by Aaron Reiss
In broken English and a thick Cuban accent, Alberto Rodriguez tells his story.
Rodriguez, a former Olympic wrestler for his native Cuba and current assistant wrestling coach, defected from Cuba after competing in the 1996 Atlanta Olympic games.
Since the country of Cuba does not have an extradition treaty with the United States, Rodriguez was able to escape the oppressive, communist regime in Cuba today that he had known all thirty-three years of his life prior to the Olympics.
“I was pretty disappointed with the way they was doing things over there [in Cuba],” Rodriguez said. “I knew that I didn’t want to come back.”
Thus, Rodriguez acted on his actions. Heading to Ohio after his run at the Olympics, not back to his native Cuba.
Nevertheless, Rodriguez openly admits that defecting from the communist regime was not easy.
When asked what the toughest thing was coming to the United States and leaving behind the life he had known for so long, his answer was simple: “Everything.”
“The language, the culture, everything,” Rodriguez said. “It was like a new life, it was like being born again, but I was born at thirty-three years old.”
But if there were one single thing that took a toll on him the most, Rodriguez says, it was being away from his family.
For the first three years that he lived in the United States, Rodriguez did so without being able to see his wife and their two children.
“To have to leave my family at that time, if I had to do it again, I wouldn’t do it,” Rodriguez said.
“If I had to do it again, I’d come back [to Cuba]. This is a wonderful country. There are so many opportunities, I have good friends here, but I am very close to my family, my mom, my brother, I am very close to my family.”
Rodriguez was reminded daily of what he left behind in Cuba in exchange for freedom.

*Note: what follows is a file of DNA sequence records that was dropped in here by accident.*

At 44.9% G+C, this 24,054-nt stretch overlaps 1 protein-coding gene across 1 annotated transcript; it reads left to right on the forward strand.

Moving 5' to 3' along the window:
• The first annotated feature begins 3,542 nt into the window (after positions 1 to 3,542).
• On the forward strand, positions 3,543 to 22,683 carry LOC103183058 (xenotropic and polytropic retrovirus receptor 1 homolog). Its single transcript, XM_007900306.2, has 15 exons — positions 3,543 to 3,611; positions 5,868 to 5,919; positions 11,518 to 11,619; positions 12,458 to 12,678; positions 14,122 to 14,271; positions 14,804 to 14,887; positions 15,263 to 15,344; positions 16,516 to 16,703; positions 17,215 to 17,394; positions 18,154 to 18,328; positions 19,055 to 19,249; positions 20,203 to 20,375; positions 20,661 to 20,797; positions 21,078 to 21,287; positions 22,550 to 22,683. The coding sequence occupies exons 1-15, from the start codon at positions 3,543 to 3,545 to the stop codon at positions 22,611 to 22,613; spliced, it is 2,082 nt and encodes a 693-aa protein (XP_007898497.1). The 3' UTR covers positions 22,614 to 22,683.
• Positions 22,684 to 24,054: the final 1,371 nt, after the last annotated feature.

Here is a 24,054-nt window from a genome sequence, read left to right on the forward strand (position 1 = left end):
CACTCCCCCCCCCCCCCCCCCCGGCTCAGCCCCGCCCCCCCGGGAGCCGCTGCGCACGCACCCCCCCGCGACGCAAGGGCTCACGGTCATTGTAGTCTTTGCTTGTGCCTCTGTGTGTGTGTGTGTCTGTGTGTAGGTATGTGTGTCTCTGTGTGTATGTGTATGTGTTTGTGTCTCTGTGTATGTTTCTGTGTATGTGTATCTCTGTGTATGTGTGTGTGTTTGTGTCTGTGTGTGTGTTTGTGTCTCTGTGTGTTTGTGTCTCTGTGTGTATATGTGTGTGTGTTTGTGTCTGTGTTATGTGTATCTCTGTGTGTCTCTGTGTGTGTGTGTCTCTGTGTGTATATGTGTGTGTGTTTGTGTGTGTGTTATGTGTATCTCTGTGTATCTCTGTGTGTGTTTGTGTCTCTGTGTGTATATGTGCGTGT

He remembers distinctly the day that he saw his boss’ children while working in Ohio just a month after defecting.
“I started to cry and cry, the boss told me to wash your face and take a one hour break or whatever,” Rodriguez said. “It reminds me of how bad I was, how uncomfortable.”
“Never, never leave your children, your family behind. Never.”
Even once his wife and children came to the United States three years after the 1996 Olympics, Rodriguez continued to have challenges in his life, only this time they were self-inflicted.
“I always like to challenge myself,” Rodriguez said.
This desire is what brought Rodriguez to coaching wrestling, both at the collegiate and high school levels.
Hearing that the quality of wrestling in Texas was not on the same level as that which he coached in Ohio and then later in Michigan, Rodriguez willfully accepted the challenge to come to Texas and help change the wrestling culture of the state.
The move to Texas landed Rodriguez at Paradigm Training Center, where he connected with wrestling coach Gordon Oehmig and eventually brought Rodriguez to coaching at St. Thomas.
He has been an integral part of the Eagle wrestling team’s recent success.
“He is so knowledgeable, being in the Olympics and being a world champion, that he can answer any question we have for him,” senior captain Dominic Airola said.
Rodriguez realizes that the struggles are not all his, and that there are people in Cuba fighting and struggling against the same issues he did twenty-six years ago, which is why he still has hopes for the country that he once called home.